Drainage shaft accident kills worker
Confined space procedures not followed
Cal/OSHA has cited two companies $352,570 for multiple workplace safety and health violations, including ten serious and three willful category violations, following an incident in which a worker lowered into a 50-foot drainage shaft fell to his death. Neither D&D Construction Specialties, Inc. nor Tyler Development, Inc. followed permit required confined space procedures to work in confined spaces. Cal/OSHA in 2012 cited D&D Construction, Inc. for violating similar safety orders at a different construction site.
Why worker drowned in a foot of water
General contractor Tyler Development was constructing a single-family residence in the Bel Air area and hired subcontractor D&D Construction to install and service reinforced concrete posts known as caissons1 on the property. On October 21, 2016, a D&D Construction worker entered the drainage shaft, which was 4.5-feet in diameter and lined with concrete, to clean out mud and debris. He stood inside a bucket attached to a mini crawler crane with no personal fall protection. After descending 10 feet into the shaft, the worker lost consciousness due to the oxygen deficient atmosphere, fell approximately 40 feet and drowned in one foot of water.
“Cal/OSHA launched a confined space educational program to bring attention to the dangers and preventable deaths that occur in confined spaces,” said Cal/OSHA Chief Juliann Sum. “The program helps employers identify hazards and create effective safety plans that include air monitoring, rescue procedures and training before work begins.”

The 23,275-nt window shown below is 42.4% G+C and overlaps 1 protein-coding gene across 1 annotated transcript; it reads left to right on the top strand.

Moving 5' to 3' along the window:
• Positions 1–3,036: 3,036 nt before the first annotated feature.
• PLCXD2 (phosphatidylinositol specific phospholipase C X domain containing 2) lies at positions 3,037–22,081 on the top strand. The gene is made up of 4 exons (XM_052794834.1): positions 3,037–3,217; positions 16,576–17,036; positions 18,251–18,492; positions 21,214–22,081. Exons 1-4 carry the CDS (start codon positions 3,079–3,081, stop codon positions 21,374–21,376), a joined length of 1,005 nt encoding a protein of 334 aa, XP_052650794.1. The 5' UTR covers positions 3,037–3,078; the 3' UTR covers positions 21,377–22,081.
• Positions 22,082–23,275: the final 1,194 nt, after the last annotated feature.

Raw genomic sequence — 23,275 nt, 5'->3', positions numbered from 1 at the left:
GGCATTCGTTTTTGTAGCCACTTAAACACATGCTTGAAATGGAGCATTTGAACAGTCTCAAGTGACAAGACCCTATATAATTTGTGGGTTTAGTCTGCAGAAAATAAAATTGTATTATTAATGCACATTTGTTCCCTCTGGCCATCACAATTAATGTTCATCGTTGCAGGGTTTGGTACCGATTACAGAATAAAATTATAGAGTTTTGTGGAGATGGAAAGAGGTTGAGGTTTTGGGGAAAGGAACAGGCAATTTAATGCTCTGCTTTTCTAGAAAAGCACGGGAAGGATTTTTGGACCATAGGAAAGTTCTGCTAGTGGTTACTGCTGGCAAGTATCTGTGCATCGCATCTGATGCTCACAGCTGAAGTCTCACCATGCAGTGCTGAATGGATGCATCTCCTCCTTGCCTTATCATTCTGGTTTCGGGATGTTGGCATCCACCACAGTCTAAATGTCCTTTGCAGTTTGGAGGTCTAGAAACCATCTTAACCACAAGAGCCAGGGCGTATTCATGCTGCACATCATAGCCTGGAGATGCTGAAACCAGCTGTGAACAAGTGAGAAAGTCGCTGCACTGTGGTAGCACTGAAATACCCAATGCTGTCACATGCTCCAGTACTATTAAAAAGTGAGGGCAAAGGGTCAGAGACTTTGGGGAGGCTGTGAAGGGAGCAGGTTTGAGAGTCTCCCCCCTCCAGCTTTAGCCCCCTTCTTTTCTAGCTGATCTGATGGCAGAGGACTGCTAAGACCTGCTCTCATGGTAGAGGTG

Cal/OSHA cited D&D Construction $337,700 for 13 violations, including two willful serious accident-related, one willful serious, one serious accident-related, six serious, and three general in nature. The accident-related violations were cited for the company’s failure to:
- ensure safe entry into the confined space,
- have an effective method to rescue the worker in the confined space in an emergency, and
- test the environment to determine if additional protective equipment, such as a respirator or oxygen tank, were required to work safely in the shaft.
Tyler was cited $14,870 for five violations, three of them classified as serious violations, for the employer’s failure to:
- evaluate the worksite for possible permit-required confined spaces,
- ensure that the subcontractor meets all requirements to comply with a permit space program, and
- protect workers from the hazard of impalement by guarding all exposed reinforced steel ends that extend up to six feet above the work surface with protective covers.
Confined spaces are defined as large enough for workers to enter, but have limited openings for exit and entry, with a potential for hazards related to the atmosphere and space. They are found in multiple industries, and include water and sewer pipes, boilers, silos, kilns, vaults, tunnels and pumping stations.
Rescue training lacking
In 2011, there were seven confined space fatalities in California. In two of the incidents, rescue was attempted by co-workers without proper evacuation training, resulting in the death of one worker and serious injuries to two workers. In response, Cal/OSHA launched a confined space emphasis program in 2012 to raise awareness of these hazards and ensure employers follow proper safeguards. This safety program includes training in identifying hazards, creating a safety plan and rescue procedures.
1 A caisson is a reinforced concrete pile or post that transfers the load (weight) of the home directly to bedrock.